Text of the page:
Sunday, August 7, 2011

Time to Cash in the Fed's "Credibility"?

Ezra Klein talks to Ken Rogoff:
Since 2008, Rogoff has recommended that the Federal Reserve commit to an extended period in which it will seek to set inflation at 4 percent. That would effectively make debt worth less. That’s anathema to central banks, which have spent the past few decades building their credibility as inflation fighters. But Rogoff is unimpressed. “All the central banks of the world have been fighting the last war,” he says. “This is a once-every-75-years great contraction where you spend your credibility. This is what that credibility is for.”
Update (8/12): Rogoff explains his thinking more in this FT column.


The Arthurian said...

I am unimpressed.

If we didn't have inflation all the while we were accumulating debt, Rogoff could be right. But we did. So there must be something wrong with the notion of inflating more to solve the debt problem.

The natural solution, now, is deflation. But why not split the difference and reduce debt while at least aiming to keep prices stable?

We don't have any policies that encourage the reduction of debt. Such policies should be our primary weapon against inflation when times are good. But we prefer to suppress inflation by suppressing growth.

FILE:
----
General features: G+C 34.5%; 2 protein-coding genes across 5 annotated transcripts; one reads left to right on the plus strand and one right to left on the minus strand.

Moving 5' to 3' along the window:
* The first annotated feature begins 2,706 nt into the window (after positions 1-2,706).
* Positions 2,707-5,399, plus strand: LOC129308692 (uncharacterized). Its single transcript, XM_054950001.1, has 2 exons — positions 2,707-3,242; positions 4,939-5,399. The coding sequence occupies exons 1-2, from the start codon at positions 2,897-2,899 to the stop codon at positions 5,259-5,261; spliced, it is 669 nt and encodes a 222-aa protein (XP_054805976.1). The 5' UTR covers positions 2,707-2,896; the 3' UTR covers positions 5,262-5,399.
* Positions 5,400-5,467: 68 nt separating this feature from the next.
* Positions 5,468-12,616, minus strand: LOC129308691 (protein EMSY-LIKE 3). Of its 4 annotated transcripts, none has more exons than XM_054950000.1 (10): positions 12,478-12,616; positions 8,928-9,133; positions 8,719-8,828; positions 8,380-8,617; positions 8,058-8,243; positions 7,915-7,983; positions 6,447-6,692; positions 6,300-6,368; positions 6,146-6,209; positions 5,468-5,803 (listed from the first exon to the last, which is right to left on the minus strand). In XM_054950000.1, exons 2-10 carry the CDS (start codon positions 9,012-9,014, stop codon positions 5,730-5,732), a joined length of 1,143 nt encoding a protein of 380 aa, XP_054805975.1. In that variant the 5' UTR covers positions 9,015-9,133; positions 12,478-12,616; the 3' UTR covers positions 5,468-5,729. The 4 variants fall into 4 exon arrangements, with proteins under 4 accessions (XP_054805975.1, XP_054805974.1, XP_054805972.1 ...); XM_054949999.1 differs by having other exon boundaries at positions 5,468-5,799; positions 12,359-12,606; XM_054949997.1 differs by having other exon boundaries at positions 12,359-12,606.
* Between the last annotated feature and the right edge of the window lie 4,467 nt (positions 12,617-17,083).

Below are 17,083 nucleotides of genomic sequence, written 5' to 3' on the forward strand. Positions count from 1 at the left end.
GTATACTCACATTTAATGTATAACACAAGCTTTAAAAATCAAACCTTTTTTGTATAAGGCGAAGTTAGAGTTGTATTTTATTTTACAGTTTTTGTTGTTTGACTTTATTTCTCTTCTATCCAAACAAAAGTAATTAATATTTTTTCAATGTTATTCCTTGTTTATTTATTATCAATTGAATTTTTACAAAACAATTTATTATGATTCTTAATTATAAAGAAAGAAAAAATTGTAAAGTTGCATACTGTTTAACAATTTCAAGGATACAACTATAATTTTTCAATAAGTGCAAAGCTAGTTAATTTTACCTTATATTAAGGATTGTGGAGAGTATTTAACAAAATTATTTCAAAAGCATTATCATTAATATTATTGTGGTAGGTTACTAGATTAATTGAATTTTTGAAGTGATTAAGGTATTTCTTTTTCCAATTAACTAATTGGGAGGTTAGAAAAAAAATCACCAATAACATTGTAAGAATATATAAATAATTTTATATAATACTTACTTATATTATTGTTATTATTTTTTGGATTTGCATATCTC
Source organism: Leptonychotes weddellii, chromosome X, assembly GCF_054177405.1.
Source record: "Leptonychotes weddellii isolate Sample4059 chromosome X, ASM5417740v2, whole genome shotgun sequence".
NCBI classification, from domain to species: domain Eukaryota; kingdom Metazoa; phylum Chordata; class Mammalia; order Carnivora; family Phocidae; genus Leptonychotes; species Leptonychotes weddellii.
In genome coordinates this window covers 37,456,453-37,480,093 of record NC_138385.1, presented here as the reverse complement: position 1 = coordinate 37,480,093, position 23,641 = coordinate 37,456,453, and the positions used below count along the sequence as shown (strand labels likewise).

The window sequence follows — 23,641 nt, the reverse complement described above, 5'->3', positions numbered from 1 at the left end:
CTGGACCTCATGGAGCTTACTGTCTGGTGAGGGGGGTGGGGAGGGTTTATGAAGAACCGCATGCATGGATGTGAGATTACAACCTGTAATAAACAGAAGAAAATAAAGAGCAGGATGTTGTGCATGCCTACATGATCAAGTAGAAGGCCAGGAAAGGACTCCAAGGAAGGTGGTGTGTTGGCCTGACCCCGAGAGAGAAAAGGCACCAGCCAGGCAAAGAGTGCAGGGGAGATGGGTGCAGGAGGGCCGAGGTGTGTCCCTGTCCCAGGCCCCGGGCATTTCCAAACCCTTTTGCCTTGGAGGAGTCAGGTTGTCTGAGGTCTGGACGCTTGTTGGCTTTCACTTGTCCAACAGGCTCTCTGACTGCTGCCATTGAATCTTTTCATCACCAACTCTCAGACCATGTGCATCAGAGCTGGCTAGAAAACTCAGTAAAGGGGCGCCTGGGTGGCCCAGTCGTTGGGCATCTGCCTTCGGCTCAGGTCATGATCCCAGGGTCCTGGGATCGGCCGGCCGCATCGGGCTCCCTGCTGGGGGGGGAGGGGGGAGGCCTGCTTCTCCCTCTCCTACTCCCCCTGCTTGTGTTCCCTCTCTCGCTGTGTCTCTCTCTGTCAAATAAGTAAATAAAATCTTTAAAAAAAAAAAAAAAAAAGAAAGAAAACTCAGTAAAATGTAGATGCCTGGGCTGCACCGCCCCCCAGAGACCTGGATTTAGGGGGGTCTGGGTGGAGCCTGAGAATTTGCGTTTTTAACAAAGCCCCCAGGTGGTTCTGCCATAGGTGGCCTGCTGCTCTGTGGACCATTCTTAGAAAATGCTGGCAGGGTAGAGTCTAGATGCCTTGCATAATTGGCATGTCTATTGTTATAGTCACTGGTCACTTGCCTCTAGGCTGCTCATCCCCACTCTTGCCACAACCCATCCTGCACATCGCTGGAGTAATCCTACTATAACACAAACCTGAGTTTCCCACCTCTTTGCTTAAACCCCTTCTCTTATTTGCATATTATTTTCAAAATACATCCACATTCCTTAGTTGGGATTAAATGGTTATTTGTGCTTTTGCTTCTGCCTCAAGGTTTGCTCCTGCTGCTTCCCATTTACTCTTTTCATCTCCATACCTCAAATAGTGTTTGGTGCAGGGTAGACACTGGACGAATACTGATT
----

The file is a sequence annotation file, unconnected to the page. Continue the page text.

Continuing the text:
Anyway, the Fed has been trying to inflate without success, I think because the economy is not growing anywhere near fast enough for that to work. But if it ever does grow enough that easy money again causes inflation, private sector debt will once again be growing faster than all else, making the problem worse.

Bill, you as an economist should be outraged that anyone is even suggesting to use inflation as an economic policy tool.


Bill C said...

Not sure I agree with Rogoff, but I'm not sure I don't. That would reduce the real value of debt, but it would also have a lasting effect on expectations. Its certainly interesting to hear such suggestions from the former chief economist of the IMF, of all people.

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